House OKs armed teachers in classrooms in school safety vote
Image by Brett Hondow of Pixabay.

"This is the ultimate school hardening law."

The House on Wednesday approved 65-47 a school safety bill for a second straight year, despite a deal-breaking provision for Democrats.

With all Democratic attempts to amend the bill having failed, the legislation next heads to the Governor’s Office and Ron DeSantis‘ blue pen.

Though House sponsor Jennifer Mae Sullivan said the bill did not do so expressly, SB 7030, a bill resulting from the Marjory Stoneman Douglas High School Public Safety Commission, has come to be defined by its proposal to allow sheriff-trained “teacher-guardian” instructors to carry concealed guns as they teach.

These teachers would also be volunteer guardians and would receive 144 hours of training, including precision pistol instruction and active shooter training.

Arming teacher-guardians was an original proposal of the post-Parkland panel, but it was considered too innovative to get through last year before sine die.

While the provision didn’t make it into 2018 legislation, which opted for school resource officers, it’s back for what Senate President Bill Galvano called the “2.0” version.

The Senate passed that measure last week, largely along party lines. In that debate, Democrats who voted against the bill noted favorably other aspects of the legislation, such as school hardening.

Discussion on the bill Tuesday sprawled out over six hours, with pitched rhetoric and turfed amendments from the minority party to no avail.

The same dynamic prevailed Wednesday, but in a shorter time frame, before the final “up” vote.

Republicans stood in defense of the legislation.

House Republican Leader Dane Eagle, invoking the “tense debate” ahead of the 2018 bill, bristled against the characterization that the House is “arming teachers.”

The House, Eagle said, is merely “offering a pathway” for teachers who want to pack pistols along with protractors.

“One in every 10 (Florida residents) has a weapon on them, and I am thankful for that,” added Eagle. “These are the individuals who want to protect you and others if they need to do so.

” … When law enforcement can’t get there to save others,” Eagle added, “I hope there’s someone in that room who is able to do so.”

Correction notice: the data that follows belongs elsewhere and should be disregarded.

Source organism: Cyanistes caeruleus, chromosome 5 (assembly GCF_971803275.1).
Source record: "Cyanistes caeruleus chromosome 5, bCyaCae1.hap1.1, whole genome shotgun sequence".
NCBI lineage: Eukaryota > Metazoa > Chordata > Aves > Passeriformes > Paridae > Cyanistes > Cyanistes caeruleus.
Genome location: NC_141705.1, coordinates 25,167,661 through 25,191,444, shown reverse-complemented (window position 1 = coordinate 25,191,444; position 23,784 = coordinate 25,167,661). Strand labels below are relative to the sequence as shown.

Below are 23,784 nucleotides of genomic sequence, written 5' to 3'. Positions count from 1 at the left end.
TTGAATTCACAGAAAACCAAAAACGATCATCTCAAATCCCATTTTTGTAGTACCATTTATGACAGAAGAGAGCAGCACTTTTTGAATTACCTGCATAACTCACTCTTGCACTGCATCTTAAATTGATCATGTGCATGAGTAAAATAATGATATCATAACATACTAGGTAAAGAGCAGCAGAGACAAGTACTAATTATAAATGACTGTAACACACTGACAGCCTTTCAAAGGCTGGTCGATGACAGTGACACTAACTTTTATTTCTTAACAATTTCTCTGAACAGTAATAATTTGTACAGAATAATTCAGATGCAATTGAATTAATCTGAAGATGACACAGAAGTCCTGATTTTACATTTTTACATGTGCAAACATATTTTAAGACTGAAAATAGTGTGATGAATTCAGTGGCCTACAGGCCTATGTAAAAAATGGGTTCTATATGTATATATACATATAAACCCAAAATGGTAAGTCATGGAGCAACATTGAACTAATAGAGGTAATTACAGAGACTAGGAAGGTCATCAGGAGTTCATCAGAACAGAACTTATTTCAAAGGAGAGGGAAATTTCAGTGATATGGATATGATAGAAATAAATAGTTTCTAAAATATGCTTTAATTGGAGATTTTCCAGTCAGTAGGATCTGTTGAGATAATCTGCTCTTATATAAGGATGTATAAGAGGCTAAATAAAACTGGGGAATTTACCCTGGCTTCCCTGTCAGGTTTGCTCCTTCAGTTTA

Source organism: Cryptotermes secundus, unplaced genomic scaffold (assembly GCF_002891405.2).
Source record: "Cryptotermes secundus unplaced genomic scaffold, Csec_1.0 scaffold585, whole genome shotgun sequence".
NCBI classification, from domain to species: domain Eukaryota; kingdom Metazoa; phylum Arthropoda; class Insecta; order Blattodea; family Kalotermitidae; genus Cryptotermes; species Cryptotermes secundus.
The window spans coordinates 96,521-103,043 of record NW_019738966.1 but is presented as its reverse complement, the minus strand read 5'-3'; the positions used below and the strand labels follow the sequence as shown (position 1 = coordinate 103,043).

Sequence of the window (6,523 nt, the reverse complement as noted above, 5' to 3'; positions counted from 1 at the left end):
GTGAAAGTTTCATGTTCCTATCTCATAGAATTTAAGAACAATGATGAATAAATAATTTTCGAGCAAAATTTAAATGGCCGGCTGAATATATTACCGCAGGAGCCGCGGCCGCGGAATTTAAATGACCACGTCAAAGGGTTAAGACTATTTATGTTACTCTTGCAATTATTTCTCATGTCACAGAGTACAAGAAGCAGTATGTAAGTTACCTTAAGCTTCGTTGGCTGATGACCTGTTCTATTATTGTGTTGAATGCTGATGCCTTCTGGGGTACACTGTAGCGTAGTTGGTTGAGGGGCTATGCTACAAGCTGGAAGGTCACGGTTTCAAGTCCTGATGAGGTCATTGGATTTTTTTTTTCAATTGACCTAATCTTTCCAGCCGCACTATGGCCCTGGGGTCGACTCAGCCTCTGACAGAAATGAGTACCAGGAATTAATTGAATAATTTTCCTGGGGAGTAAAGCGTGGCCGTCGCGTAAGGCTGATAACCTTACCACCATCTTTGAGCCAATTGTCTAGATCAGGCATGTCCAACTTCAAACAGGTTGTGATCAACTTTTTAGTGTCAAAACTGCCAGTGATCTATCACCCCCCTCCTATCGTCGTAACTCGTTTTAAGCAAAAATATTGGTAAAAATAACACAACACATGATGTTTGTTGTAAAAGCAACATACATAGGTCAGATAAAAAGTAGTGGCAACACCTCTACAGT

Added Hendry County Rep. Byron Daniels: “The bill does not mandate that teachers are armed,” noting that local school boards and sheriffs have key roles and “flexibility” in authorizing the program and training the teacher-guardians respectively.

“This is the ultimate local choice,” said Rep. Chuck Brannan, a Lake City freshman with law enforcement experience. “This bill goes beyond what police officers get.

“These gun-free zones, these soft targets are the problem,” he added. “This is the ultimate school hardening law.”

Democrats raised some new concerns.

Orlando Rep. Anna Eskamani asserted that in Kansas, a similar program has given insurers pause, as the risk is too great.

“Teachers who already have so much on their plate … this expectation that they should be saviors is too much on their shoulders … (it’s) a step too far,” Eskamani said.

“These are not trained law enforcement officers,” added Rep. Joe Geller. “That’s who we should have there … not somebody whose hand will shake.

“Somebody will make a mistake,” predicted Geller, “and lives will be lost.”

A.G. Gancarski

A.G. Gancarski has written for since 2014. He is based in Northeast Florida. He can be reached at [email protected] or on Twitter: @AGGancarski


  • Wendy

    May 1, 2019 at 6:49 pm

    If teachers are armed in my kid’s school, I’m going to start homeschooling.

    • Rich7553

      May 1, 2019 at 10:30 pm

      Would yo prefer to have your children and their teacher defenseless in an armed attack?

    • Rich7553

      May 1, 2019 at 10:30 pm

      Would you prefer to have your children and their teacher defenseless in an armed attack?

  • Jan

    May 2, 2019 at 4:31 pm

    The legislature has shirked their financial obligation to pay for a sworn officer or deputy at every elementary and middle school and two at every high school.
    After 35 years in the Florida public schools, I see the duty of teachers to teach and law enforcement officers to police–a belief held held by most school staff, sheriffs and school boards–but yet the legislature does what it does best–scrimp on anything related to public education and the safety of our children.
    Florida will remain 47th place in education out of 50 states with this legislative mindset.

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